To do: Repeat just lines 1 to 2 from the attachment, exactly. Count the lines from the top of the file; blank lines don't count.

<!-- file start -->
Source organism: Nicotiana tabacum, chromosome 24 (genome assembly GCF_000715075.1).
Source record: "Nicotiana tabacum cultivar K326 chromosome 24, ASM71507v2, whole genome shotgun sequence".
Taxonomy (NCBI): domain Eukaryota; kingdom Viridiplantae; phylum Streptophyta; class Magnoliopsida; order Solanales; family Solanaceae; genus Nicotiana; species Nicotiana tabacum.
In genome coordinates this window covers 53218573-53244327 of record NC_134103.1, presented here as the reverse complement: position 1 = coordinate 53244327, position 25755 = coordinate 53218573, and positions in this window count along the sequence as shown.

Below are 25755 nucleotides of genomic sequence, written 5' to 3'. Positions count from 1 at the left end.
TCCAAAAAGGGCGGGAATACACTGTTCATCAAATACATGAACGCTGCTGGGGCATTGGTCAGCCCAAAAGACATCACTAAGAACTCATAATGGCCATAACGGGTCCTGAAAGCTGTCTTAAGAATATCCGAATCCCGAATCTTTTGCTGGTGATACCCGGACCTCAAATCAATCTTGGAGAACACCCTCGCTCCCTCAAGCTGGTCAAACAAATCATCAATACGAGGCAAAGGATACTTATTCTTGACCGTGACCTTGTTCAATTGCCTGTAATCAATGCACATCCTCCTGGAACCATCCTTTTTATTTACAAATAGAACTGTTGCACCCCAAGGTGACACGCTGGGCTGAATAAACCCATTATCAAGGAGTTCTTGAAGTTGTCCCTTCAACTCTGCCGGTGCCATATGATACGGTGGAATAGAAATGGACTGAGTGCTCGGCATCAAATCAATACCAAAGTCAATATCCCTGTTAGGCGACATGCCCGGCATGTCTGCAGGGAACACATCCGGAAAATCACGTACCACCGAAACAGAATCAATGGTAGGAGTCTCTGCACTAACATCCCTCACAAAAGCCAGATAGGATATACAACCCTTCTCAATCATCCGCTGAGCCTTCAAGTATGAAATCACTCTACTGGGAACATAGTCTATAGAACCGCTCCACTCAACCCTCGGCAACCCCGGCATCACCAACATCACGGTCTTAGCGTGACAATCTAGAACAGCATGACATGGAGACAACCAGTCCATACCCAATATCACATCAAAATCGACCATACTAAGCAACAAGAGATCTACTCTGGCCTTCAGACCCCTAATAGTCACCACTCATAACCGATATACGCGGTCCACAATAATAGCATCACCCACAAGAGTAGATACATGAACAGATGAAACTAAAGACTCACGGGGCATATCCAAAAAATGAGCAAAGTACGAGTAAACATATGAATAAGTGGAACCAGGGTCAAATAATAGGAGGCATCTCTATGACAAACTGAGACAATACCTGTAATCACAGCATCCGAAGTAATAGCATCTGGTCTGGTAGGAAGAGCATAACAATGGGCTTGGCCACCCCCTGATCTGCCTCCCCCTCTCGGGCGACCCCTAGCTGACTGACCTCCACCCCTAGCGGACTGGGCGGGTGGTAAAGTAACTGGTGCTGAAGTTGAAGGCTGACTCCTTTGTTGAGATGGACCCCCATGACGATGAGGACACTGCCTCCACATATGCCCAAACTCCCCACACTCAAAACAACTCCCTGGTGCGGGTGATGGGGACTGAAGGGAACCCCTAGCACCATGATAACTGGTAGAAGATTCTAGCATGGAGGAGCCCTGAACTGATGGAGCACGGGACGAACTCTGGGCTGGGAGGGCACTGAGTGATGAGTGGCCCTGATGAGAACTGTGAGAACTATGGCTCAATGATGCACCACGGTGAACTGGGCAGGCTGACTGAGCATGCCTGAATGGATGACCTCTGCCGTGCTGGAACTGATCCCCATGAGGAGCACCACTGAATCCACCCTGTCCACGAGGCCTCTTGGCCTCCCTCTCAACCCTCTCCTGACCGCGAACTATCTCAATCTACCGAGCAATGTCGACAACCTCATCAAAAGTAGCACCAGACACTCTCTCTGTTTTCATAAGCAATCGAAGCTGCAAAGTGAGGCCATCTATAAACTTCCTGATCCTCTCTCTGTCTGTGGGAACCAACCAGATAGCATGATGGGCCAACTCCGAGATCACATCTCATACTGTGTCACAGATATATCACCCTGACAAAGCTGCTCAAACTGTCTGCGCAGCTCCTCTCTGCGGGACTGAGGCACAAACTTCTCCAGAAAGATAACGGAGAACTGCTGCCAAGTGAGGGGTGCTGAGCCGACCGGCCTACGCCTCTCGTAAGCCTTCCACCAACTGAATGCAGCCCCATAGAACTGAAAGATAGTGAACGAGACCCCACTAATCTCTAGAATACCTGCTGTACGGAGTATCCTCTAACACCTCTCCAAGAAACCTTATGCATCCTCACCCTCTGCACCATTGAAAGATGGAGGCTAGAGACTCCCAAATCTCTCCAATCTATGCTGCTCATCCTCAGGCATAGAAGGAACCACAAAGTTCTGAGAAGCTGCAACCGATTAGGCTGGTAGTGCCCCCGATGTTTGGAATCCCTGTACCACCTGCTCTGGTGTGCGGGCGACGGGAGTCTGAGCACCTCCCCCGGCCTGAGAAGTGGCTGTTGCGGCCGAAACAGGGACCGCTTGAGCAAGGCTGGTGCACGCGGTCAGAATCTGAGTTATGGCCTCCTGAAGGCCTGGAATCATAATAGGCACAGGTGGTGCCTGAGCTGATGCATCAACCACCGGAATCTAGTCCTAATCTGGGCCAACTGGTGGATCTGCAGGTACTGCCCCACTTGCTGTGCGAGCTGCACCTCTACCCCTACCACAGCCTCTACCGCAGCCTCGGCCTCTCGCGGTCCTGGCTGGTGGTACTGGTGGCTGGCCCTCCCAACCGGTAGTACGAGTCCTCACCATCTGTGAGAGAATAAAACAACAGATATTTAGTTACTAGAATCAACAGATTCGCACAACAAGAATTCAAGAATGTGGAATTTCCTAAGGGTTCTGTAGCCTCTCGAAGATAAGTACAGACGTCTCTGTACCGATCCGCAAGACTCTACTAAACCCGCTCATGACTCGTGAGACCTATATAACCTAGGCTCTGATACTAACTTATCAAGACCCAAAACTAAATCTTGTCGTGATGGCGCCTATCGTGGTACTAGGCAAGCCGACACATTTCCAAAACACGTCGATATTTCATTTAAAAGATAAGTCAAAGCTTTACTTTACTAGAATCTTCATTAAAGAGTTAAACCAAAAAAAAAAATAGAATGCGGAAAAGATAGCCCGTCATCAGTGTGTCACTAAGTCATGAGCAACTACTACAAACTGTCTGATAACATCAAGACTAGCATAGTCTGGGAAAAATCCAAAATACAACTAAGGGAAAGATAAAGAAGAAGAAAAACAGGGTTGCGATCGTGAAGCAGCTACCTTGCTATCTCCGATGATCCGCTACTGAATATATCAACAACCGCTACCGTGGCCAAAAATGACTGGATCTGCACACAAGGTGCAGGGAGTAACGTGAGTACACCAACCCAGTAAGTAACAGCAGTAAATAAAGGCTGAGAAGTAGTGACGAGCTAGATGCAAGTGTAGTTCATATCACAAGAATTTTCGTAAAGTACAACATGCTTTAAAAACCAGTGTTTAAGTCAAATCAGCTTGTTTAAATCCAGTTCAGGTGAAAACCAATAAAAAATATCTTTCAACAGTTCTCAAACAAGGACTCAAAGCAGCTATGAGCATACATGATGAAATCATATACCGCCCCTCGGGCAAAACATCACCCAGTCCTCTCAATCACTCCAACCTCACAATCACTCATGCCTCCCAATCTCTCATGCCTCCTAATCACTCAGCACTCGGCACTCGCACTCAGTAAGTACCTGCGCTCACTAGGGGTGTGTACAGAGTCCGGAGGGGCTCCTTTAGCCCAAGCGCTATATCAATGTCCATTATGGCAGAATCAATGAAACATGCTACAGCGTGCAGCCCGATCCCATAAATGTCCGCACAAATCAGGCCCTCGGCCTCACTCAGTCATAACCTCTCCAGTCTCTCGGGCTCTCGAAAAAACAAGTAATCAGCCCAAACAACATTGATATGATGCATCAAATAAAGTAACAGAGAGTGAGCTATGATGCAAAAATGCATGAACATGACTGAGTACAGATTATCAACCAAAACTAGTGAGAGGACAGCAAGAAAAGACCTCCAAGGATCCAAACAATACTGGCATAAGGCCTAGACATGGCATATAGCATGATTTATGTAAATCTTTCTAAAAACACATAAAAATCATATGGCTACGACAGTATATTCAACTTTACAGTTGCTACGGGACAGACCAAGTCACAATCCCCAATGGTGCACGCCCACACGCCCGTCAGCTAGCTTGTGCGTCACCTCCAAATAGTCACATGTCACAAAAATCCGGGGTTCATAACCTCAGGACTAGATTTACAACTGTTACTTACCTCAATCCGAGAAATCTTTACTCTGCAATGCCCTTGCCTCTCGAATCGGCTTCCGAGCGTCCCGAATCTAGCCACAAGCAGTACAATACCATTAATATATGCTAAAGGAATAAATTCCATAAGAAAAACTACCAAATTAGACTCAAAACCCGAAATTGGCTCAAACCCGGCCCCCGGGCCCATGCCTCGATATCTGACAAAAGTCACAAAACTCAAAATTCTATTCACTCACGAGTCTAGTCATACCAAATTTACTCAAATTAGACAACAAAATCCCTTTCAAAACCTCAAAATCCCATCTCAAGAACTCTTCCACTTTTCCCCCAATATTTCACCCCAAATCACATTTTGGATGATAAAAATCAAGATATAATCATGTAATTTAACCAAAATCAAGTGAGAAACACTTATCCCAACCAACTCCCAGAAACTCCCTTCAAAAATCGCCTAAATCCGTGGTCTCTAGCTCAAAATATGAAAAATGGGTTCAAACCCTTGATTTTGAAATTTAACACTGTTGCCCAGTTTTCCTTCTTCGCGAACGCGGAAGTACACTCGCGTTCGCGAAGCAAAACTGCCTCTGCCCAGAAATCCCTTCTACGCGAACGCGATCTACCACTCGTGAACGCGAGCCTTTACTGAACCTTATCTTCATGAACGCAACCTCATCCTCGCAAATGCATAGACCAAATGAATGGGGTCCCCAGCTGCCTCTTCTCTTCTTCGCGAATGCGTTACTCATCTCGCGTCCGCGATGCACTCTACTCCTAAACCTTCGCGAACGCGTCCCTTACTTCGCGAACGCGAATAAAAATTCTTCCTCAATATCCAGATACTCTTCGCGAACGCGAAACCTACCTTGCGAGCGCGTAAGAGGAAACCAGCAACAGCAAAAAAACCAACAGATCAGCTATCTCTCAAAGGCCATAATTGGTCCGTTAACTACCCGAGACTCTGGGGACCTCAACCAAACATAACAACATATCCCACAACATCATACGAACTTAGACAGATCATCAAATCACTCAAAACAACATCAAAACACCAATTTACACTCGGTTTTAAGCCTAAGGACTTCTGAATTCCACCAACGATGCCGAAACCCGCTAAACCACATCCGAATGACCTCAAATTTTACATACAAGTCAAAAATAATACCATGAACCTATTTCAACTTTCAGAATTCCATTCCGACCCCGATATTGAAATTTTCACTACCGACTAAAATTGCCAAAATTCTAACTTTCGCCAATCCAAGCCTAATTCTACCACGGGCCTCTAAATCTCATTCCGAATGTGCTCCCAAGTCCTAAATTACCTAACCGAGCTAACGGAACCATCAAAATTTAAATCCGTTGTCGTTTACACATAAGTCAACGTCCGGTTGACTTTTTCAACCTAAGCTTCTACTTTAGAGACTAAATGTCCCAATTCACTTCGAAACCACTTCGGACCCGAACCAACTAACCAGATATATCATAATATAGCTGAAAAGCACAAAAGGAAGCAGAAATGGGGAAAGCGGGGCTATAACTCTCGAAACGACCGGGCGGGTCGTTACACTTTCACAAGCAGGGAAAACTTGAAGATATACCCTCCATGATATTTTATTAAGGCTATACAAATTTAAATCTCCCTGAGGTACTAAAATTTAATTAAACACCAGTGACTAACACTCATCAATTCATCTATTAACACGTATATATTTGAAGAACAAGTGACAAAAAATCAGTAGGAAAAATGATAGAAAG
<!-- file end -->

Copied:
Source organism: Nicotiana tabacum, chromosome 24 (genome assembly GCF_000715075.1).
Source record: "Nicotiana tabacum cultivar K326 chromosome 24, ASM71507v2, whole genome shotgun sequence".